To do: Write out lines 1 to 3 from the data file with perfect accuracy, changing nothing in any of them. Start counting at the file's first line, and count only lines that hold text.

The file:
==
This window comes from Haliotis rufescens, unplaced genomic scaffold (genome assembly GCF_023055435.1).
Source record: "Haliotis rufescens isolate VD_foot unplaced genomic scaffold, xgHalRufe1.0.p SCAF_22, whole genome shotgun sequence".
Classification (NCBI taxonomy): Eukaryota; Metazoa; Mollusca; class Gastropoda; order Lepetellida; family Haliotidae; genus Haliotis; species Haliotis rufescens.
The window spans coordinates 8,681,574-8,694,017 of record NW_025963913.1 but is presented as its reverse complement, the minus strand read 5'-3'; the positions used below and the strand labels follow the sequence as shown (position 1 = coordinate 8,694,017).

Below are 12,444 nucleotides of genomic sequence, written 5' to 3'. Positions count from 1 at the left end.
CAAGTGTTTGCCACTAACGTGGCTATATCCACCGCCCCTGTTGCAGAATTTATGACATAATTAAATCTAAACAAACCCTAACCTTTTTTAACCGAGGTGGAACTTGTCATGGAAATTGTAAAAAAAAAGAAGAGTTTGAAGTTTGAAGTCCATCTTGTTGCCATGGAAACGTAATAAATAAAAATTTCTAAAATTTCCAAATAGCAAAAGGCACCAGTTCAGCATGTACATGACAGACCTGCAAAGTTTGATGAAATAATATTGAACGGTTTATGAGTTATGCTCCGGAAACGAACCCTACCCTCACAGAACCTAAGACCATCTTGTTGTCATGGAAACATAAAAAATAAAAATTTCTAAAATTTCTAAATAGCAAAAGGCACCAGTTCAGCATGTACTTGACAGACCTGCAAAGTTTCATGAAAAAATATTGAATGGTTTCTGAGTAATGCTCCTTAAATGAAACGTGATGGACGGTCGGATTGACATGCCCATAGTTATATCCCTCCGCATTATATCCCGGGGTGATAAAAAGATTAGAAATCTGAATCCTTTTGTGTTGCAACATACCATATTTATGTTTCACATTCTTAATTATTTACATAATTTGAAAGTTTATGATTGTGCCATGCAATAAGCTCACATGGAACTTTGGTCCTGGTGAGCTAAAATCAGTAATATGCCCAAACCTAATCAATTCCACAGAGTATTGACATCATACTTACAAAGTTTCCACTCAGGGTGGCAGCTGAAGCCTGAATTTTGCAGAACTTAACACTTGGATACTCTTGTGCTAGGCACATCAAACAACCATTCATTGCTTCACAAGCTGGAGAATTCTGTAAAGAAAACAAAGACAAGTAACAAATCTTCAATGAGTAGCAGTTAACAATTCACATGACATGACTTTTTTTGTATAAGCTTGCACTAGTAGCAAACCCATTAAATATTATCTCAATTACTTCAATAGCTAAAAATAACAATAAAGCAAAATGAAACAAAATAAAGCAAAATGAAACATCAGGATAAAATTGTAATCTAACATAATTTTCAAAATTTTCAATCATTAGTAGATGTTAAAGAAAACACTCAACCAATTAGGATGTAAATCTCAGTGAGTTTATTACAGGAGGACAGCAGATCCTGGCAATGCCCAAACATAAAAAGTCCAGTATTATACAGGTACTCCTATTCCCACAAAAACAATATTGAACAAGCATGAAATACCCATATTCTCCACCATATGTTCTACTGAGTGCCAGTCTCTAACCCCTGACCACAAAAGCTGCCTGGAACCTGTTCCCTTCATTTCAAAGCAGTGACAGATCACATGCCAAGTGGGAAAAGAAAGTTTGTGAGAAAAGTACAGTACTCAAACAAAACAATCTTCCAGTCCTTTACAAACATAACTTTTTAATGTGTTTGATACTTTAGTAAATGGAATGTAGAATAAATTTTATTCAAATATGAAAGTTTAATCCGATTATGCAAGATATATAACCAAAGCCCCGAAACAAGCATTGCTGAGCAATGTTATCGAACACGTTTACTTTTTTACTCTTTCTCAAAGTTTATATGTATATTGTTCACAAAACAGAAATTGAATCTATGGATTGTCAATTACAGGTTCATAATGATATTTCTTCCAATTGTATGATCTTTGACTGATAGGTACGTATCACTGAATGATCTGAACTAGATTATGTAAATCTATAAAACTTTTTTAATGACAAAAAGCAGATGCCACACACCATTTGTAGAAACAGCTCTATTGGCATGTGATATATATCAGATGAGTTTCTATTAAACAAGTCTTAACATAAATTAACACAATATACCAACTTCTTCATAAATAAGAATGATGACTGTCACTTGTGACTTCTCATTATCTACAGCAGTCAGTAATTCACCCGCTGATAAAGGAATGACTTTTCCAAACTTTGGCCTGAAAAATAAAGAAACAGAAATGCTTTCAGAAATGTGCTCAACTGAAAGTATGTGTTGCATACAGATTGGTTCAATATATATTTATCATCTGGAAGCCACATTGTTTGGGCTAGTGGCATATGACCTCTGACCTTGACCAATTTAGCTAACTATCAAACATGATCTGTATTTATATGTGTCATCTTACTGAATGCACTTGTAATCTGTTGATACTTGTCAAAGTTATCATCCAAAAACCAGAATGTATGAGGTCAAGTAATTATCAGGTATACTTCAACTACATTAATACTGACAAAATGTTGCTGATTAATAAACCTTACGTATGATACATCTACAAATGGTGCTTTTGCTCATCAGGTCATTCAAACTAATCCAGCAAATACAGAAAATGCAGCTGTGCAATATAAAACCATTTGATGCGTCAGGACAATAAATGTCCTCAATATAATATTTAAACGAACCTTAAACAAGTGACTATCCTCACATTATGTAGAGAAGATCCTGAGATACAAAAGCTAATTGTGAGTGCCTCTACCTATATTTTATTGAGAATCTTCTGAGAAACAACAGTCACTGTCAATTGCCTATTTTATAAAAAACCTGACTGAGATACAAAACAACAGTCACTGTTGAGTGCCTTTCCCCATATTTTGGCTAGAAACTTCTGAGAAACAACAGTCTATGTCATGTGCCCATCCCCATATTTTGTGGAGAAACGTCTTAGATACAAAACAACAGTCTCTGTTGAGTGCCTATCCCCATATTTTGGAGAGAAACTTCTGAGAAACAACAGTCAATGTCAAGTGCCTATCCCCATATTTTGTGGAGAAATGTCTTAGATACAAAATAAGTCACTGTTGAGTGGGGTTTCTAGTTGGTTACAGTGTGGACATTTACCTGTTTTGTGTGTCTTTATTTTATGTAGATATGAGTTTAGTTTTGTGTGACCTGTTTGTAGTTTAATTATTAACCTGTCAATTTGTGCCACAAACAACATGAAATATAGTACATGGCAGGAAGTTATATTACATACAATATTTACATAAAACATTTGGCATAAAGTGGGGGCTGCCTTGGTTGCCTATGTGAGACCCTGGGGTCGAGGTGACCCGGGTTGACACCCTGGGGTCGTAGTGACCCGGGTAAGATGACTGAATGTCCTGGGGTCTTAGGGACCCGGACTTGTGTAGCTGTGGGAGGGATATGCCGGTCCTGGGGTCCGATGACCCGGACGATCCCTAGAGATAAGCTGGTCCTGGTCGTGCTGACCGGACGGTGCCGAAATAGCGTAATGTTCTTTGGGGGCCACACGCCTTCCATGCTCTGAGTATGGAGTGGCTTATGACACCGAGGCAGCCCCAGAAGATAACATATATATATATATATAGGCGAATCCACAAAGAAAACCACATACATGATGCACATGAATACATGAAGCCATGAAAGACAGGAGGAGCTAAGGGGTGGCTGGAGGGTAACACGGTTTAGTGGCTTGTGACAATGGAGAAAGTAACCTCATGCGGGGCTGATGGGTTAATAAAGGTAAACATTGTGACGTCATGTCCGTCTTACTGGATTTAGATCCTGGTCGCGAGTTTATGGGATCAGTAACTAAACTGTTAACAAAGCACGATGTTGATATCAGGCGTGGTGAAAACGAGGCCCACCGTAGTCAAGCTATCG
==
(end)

This window comes from Haliotis rufescens, unplaced genomic scaffold (genome assembly GCF_023055435.1).
Source record: "Haliotis rufescens isolate VD_foot unplaced genomic scaffold, xgHalRufe1.0.p SCAF_22, whole genome shotgun sequence".
Classification (NCBI taxonomy): Eukaryota; Metazoa; Mollusca; class Gastropoda; order Lepetellida; family Haliotidae; genus Haliotis; species Haliotis rufescens.